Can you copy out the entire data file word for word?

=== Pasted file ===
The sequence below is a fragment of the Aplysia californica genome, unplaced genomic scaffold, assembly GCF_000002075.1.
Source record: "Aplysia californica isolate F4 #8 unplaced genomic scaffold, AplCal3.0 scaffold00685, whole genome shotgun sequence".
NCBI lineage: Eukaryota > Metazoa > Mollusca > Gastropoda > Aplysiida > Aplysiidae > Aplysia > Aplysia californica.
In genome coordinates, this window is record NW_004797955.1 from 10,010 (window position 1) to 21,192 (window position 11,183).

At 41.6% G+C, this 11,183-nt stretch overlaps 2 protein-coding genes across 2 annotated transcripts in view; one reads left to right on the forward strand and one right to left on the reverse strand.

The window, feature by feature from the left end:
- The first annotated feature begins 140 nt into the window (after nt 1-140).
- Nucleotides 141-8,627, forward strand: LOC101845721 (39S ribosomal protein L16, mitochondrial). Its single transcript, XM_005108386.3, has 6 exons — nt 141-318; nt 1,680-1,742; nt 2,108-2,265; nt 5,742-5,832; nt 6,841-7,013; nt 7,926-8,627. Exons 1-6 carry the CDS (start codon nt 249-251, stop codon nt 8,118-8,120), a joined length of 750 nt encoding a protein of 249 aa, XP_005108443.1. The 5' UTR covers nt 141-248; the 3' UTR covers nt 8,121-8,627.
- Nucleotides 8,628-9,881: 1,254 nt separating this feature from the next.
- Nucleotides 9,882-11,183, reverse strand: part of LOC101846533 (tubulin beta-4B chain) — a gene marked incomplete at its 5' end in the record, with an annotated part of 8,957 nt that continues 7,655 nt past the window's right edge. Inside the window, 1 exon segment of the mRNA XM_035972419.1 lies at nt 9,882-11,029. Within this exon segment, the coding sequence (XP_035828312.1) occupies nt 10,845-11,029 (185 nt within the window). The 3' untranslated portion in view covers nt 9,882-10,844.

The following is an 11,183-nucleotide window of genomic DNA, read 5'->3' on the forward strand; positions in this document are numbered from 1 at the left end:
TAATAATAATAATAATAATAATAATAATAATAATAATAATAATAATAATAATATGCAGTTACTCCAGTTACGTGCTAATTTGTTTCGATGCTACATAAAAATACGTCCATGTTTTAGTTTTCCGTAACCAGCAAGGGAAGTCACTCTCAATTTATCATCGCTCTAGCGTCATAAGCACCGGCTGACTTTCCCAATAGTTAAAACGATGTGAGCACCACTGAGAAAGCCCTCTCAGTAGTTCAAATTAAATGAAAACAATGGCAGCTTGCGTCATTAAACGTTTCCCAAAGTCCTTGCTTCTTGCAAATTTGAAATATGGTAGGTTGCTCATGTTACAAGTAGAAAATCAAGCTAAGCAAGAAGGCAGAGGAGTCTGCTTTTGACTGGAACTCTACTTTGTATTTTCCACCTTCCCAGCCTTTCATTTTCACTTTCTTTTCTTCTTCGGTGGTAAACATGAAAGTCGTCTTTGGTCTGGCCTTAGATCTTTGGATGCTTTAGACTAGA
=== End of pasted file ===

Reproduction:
The sequence below is a fragment of the Aplysia californica genome, unplaced genomic scaffold, assembly GCF_000002075.1.
Source record: "Aplysia californica isolate F4 #8 unplaced genomic scaffold, AplCal3.0 scaffold00685, whole genome shotgun sequence".
NCBI lineage: Eukaryota > Metazoa > Mollusca > Gastropoda > Aplysiida > Aplysiidae > Aplysia > Aplysia californica.
In genome coordinates, this window is record NW_004797955.1 from 10,010 (window position 1) to 21,192 (window position 11,183).

At 41.6% G+C, this 11,183-nt stretch overlaps 2 protein-coding genes across 2 annotated transcripts in view; one reads left to right on the forward strand and one right to left on the reverse strand.

The window, feature by feature from the left end:
- The first annotated feature begins 140 nt into the window (after nt 1-140).
- Nucleotides 141-8,627, forward strand: LOC101845721 (39S ribosomal protein L16, mitochondrial). Its single transcript, XM_005108386.3, has 6 exons — nt 141-318; nt 1,680-1,742; nt 2,108-2,265; nt 5,742-5,832; nt 6,841-7,013; nt 7,926-8,627. Exons 1-6 carry the CDS (start codon nt 249-251, stop codon nt 8,118-8,120), a joined length of 750 nt encoding a protein of 249 aa, XP_005108443.1. The 5' UTR covers nt 141-248; the 3' UTR covers nt 8,121-8,627.
- Nucleotides 8,628-9,881: 1,254 nt separating this feature from the next.
- Nucleotides 9,882-11,183, reverse strand: part of LOC101846533 (tubulin beta-4B chain) — a gene marked incomplete at its 5' end in the record, with an annotated part of 8,957 nt that continues 7,655 nt past the window's right edge. Inside the window, 1 exon segment of the mRNA XM_035972419.1 lies at nt 9,882-11,029. Within this exon segment, the coding sequence (XP_035828312.1) occupies nt 10,845-11,029 (185 nt within the window). The 3' untranslated portion in view covers nt 9,882-10,844.

The following is an 11,183-nucleotide window of genomic DNA, read 5'->3' on the forward strand; positions in this document are numbered from 1 at the left end:
TAATAATAATAATAATAATAATAATAATAATAATAATAATAATAATAATAATATGCAGTTACTCCAGTTACGTGCTAATTTGTTTCGATGCTACATAAAAATACGTCCATGTTTTAGTTTTCCGTAACCAGCAAGGGAAGTCACTCTCAATTTATCATCGCTCTAGCGTCATAAGCACCGGCTGACTTTCCCAATAGTTAAAACGATGTGAGCACCACTGAGAAAGCCCTCTCAGTAGTTCAAATTAAATGAAAACAATGGCAGCTTGCGTCATTAAACGTTTCCCAAAGTCCTTGCTTCTTGCAAATTTGAAATATGGTAGGTTGCTCATGTTACAAGTAGAAAATCAAGCTAAGCAAGAAGGCAGAGGAGTCTGCTTTTGACTGGAACTCTACTTTGTATTTTCCACCTTCCCAGCCTTTCATTTTCACTTTCTTTTCTTCTTCGGTGGTAAACATGAAAGTCGTCTTTGGTCTGGCCTTAGATCTTTGGATGCTTTAGACTAGA